One aspect of the greats in our coaching world is their ability to deconstruct a movement and then teach it to anyone who wants to learn, no matter the student’s level of ability.
Many years ago, I had my third opportunity to assist at a Certification, a role I took not only seriously but also as an honor. I remember working with my team and spotting Pavel Tsatsouline as he came through the room. For me, I might as well have seen one of my childhood heroes, like De Niro, right there in the gym. I vividly remember Pavel heading through each group, discussing with the other instructors the cues that would fix the issues he was seeing. Each cue worked. I was in awe. I wanted to be able to do that.
Ten years later, I’m still working on it. Like strength, it’s a lifelong pursuit.
If Strength Is a Skill, Then So Is Coaching
You will notice as you progress as a coach that in reverse engineering a student’s movement, you can often find a kink in the chain. This is the insight that offers you and your student the ability to identify what’s off, meaning what’s keeping the expected progress from happening. Once unraveled, it unlocks the movement. When this new information quickly redirects your student into feeling the right pattern, allowing him or her to accomplish the movement, it feels like magic. This was the magic I saw Pavel accomplish in that Cert many years ago.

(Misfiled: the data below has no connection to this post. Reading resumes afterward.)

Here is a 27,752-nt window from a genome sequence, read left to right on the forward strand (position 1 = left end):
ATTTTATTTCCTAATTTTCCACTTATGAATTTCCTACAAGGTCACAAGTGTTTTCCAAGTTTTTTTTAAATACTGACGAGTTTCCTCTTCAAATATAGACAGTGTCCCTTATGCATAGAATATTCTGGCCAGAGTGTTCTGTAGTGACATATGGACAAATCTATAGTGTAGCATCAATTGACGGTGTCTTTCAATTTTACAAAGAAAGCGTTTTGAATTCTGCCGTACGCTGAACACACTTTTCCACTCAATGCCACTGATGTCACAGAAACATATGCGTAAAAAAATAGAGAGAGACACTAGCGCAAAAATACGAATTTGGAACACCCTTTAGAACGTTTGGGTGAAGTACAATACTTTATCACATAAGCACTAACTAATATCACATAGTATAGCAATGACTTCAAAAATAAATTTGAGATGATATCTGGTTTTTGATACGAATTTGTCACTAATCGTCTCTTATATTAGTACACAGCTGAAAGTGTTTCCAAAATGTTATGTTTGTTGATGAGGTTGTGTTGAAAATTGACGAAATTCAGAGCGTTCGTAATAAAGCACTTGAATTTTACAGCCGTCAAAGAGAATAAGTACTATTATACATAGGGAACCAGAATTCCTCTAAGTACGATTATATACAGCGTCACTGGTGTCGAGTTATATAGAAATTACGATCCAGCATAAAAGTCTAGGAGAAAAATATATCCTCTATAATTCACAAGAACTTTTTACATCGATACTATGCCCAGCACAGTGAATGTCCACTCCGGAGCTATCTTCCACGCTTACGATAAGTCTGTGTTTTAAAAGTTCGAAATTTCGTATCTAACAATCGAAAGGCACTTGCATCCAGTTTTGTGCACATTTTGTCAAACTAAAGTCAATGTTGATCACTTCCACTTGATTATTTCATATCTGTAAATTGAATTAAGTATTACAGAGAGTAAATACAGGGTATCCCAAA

The magic is not a trick. It, too, is a skill. It’s the eye, it’s practice, and it’s intuition based on what you as a coach have learned prior. The magic is the ability to cue from what the eye has seen. This takes practice. Sometimes, we’ve learned these cues from our mentors and predecessors. Other times, we find them in the moment. These aha moments are the gems in what we do as instructors. Each is a benchmark in our coaching path, each strengthens our practice.
My Aha Moment Coaching the One-arm Push-up
About a year ago, a student come to me for help accomplishing the one-arm push-up (OAP). She was strong enough to do the movement, but she was not able to make the necessary connections from her brain to her muscles to improve the movement pattern.
One thing I see frequently during the OAP is the student putting most of their focus and energy on the working arm—the arm that is on the ground. This makes the movement harder by shifting the student’s weight to that arm, essentially making them feel heavier. When performing the OAP or the one-arm one-leg push-up, we tend to forget about the legs and the feet. But in the SFG Level I manual, Pavel talks about the professional application of tension, where we learn to proportionately spread our tension throughout our body. This is a must-do to execute a solid OAP.
So while working with this student, I started to think about the contralateral movement pattern that automatically happens during the OAP, the point at which the body wants to dig the left leg into the ground while your right arm is planted. First, spreading your strength equally throughout your body will make accomplishing the movement easier. I needed a drill that would make my student not only understand that, but feel it and then apply it. I needed my student to feel what it was like to root the left foot into the ground while also asking the opposite arm to work as well—and then it hit me.